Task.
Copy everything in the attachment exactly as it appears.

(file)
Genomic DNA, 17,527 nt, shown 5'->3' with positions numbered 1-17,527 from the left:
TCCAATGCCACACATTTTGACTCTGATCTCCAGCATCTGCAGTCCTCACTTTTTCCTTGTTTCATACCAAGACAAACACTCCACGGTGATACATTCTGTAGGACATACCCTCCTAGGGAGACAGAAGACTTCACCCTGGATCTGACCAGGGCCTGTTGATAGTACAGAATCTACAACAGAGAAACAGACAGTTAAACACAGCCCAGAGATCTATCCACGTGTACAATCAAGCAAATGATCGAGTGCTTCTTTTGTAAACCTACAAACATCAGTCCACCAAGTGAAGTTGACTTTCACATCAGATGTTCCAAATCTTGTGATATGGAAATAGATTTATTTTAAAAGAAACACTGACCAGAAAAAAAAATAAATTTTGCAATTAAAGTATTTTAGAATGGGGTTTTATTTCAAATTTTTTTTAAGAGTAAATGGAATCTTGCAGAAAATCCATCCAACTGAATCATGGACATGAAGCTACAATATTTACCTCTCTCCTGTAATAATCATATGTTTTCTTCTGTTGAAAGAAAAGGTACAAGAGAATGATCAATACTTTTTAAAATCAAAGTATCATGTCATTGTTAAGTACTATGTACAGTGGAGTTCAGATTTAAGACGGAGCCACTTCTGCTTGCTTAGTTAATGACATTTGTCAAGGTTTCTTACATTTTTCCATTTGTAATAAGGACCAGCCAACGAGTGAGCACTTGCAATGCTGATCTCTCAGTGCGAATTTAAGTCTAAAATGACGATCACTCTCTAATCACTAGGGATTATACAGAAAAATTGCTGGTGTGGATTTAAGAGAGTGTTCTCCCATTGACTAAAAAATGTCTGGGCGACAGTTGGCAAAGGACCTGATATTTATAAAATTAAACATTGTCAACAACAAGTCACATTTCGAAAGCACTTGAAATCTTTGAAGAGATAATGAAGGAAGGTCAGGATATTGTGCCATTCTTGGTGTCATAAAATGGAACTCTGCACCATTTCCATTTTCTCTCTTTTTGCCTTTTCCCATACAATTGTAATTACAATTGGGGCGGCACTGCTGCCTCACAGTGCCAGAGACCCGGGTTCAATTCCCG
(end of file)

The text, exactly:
Genomic DNA, 17,527 nt, shown 5'->3' with positions numbered 1-17,527 from the left:
TCCAATGCCACACATTTTGACTCTGATCTCCAGCATCTGCAGTCCTCACTTTTTCCTTGTTTCATACCAAGACAAACACTCCACGGTGATACATTCTGTAGGACATACCCTCCTAGGGAGACAGAAGACTTCACCCTGGATCTGACCAGGGCCTGTTGATAGTACAGAATCTACAACAGAGAAACAGACAGTTAAACACAGCCCAGAGATCTATCCACGTGTACAATCAAGCAAATGATCGAGTGCTTCTTTTGTAAACCTACAAACATCAGTCCACCAAGTGAAGTTGACTTTCACATCAGATGTTCCAAATCTTGTGATATGGAAATAGATTTATTTTAAAAGAAACACTGACCAGAAAAAAAAATAAATTTTGCAATTAAAGTATTTTAGAATGGGGTTTTATTTCAAATTTTTTTTAAGAGTAAATGGAATCTTGCAGAAAATCCATCCAACTGAATCATGGACATGAAGCTACAATATTTACCTCTCTCCTGTAATAATCATATGTTTTCTTCTGTTGAAAGAAAAGGTACAAGAGAATGATCAATACTTTTTAAAATCAAAGTATCATGTCATTGTTAAGTACTATGTACAGTGGAGTTCAGATTTAAGACGGAGCCACTTCTGCTTGCTTAGTTAATGACATTTGTCAAGGTTTCTTACATTTTTCCATTTGTAATAAGGACCAGCCAACGAGTGAGCACTTGCAATGCTGATCTCTCAGTGCGAATTTAAGTCTAAAATGACGATCACTCTCTAATCACTAGGGATTATACAGAAAAATTGCTGGTGTGGATTTAAGAGAGTGTTCTCCCATTGACTAAAAAATGTCTGGGCGACAGTTGGCAAAGGACCTGATATTTATAAAATTAAACATTGTCAACAACAAGTCACATTTCGAAAGCACTTGAAATCTTTGAAGAGATAATGAAGGAAGGTCAGGATATTGTGCCATTCTTGGTGTCATAAAATGGAACTCTGCACCATTTCCATTTTCTCTCTTTTTGCCTTTTCCCATACAATTGTAATTACAATTGGGGCGGCACTGCTGCCTCACAGTGCCAGAGACCCGGGTTCAATTCCCG